Doctors and other health practitioners as far back as Hippocrates in 460 B.C. used the term “consumption” for the condition known in modern times as pulmonary tuberculosis, or TB, according to MedicineNet. Hippocrates used the word “phtisis,” which translates to “consumption,” to describe TB, a disease that was widespread at the time and nearly always fatal. The disease literally consumed those who contracted it.
The slow-growing bacteria Mycobacterium tuberculosis causes pulmonary TB, a contagious disease that spreads through the air when someone infected breathes, coughs or laughs, notes WebMD. In its active state, TB develops gradually over a period of weeks or even months, often causing a cough that lasts for more than two weeks and produces thick, cloudy or bloody mucus. Other symptoms include fatigue, weakness, night sweats, chills and fever. Unexplained weight loss, loss of appetite, chest pain and shortness of breath are also hallmarks of the disease.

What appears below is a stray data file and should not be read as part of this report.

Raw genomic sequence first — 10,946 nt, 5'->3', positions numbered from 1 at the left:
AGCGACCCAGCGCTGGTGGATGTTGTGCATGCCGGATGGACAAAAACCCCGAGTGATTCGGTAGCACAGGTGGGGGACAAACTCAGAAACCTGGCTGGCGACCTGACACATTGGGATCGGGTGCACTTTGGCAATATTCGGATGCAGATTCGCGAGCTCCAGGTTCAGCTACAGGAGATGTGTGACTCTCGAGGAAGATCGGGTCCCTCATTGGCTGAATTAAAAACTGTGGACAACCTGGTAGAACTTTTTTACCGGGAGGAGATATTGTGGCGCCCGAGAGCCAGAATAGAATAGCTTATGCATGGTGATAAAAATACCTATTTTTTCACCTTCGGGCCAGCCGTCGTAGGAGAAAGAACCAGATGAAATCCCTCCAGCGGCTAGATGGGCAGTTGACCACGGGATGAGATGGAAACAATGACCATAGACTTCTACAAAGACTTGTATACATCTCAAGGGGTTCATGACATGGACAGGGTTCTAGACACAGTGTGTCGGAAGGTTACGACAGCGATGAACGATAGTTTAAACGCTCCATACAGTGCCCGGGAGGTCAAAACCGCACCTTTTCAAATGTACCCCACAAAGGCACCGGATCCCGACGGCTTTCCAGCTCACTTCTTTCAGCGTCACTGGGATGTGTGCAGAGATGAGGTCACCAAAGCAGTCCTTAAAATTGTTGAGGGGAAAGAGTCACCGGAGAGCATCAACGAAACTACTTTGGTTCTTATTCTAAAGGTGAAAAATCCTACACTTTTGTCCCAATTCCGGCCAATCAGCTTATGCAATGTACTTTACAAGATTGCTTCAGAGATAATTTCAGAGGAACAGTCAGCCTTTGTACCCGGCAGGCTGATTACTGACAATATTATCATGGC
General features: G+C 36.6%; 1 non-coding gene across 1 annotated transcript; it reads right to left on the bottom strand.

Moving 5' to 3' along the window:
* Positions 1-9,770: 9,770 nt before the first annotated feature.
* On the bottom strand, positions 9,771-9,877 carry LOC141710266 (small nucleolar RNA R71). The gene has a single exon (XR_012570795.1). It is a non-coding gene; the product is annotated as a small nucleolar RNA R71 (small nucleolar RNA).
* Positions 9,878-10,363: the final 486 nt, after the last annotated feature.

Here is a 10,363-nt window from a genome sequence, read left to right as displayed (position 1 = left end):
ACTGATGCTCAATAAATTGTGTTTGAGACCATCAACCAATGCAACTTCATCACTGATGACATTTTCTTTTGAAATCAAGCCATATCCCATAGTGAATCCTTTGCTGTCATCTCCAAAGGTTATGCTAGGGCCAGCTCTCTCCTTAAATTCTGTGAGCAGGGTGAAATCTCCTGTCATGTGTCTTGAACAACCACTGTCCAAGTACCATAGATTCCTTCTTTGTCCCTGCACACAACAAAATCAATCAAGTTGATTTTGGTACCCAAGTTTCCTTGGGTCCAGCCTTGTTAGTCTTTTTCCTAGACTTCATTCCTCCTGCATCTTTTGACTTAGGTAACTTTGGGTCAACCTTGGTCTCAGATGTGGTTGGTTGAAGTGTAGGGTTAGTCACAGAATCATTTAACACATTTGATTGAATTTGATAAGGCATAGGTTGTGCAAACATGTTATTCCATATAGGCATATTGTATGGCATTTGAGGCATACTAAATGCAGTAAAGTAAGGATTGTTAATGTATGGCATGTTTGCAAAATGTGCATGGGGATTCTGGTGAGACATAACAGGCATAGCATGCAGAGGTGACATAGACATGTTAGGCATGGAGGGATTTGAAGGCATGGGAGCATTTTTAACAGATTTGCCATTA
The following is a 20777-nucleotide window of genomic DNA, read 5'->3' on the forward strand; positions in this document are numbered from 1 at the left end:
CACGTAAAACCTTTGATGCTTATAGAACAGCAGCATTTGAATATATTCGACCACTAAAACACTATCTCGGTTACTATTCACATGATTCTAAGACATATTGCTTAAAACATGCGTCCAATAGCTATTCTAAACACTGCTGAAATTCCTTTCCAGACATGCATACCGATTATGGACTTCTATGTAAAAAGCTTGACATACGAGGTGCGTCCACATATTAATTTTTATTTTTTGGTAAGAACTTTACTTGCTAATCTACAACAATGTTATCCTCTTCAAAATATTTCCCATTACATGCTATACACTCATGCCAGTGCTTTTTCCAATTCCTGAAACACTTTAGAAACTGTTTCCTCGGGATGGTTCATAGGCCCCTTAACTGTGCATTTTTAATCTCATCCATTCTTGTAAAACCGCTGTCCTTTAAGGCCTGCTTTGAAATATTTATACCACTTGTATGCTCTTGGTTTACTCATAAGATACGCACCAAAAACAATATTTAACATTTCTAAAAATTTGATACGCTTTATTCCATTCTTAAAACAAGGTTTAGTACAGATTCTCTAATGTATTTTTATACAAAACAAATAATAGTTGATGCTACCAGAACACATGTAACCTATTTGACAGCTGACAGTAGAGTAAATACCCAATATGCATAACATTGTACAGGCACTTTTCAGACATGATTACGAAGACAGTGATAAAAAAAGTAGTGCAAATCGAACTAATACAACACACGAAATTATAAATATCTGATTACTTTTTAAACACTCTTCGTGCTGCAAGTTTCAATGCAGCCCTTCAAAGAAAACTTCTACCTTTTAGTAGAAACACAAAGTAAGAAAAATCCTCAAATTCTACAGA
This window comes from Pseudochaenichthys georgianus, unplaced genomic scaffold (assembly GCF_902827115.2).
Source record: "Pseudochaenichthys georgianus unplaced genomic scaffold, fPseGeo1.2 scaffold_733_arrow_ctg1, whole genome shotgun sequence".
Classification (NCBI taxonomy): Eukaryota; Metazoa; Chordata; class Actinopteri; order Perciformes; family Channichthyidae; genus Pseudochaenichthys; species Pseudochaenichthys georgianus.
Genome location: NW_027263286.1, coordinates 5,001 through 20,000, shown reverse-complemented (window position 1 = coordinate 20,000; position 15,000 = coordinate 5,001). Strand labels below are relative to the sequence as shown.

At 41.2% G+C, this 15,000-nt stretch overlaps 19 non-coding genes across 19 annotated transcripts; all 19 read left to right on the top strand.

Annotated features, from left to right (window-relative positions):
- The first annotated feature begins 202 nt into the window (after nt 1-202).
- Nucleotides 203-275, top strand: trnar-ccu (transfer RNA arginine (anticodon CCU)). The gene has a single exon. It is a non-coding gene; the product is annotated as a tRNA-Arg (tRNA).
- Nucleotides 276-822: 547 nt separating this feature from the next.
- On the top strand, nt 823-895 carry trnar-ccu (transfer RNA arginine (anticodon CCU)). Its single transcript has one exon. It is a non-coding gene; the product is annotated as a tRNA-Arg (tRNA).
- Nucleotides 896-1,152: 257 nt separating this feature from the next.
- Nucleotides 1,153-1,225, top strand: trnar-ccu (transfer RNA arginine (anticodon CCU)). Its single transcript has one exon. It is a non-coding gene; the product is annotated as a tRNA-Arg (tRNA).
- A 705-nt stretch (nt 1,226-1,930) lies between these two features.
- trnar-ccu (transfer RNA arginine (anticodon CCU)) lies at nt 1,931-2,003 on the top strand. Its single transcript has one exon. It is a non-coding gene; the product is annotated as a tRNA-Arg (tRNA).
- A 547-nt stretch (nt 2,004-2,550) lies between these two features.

TB can also lie latent in the body, notes WebMD. A person with latent TB has the bacteria in his body, but the body’s immune system suppresses it, keeping it from becoming active. People with latent TB do not experience TB symptoms, and they do not pass the disease to others. However, latent TB can become active.